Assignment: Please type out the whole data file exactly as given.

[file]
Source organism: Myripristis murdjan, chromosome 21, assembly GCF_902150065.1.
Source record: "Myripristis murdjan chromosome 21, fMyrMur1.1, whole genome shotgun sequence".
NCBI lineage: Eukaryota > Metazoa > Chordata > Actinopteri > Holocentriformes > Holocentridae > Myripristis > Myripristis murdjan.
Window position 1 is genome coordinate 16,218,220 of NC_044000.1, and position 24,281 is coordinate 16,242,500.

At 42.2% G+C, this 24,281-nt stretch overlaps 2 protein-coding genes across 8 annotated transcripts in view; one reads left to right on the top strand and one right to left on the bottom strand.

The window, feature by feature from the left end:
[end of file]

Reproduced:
Source organism: Myripristis murdjan, chromosome 21, assembly GCF_902150065.1.
Source record: "Myripristis murdjan chromosome 21, fMyrMur1.1, whole genome shotgun sequence".
NCBI lineage: Eukaryota > Metazoa > Chordata > Actinopteri > Holocentriformes > Holocentridae > Myripristis > Myripristis murdjan.
Window position 1 is genome coordinate 16,218,220 of NC_044000.1, and position 24,281 is coordinate 16,242,500.

At 42.2% G+C, this 24,281-nt stretch overlaps 2 protein-coding genes across 8 annotated transcripts in view; one reads left to right on the top strand and one right to left on the bottom strand.

The window, feature by feature from the left end: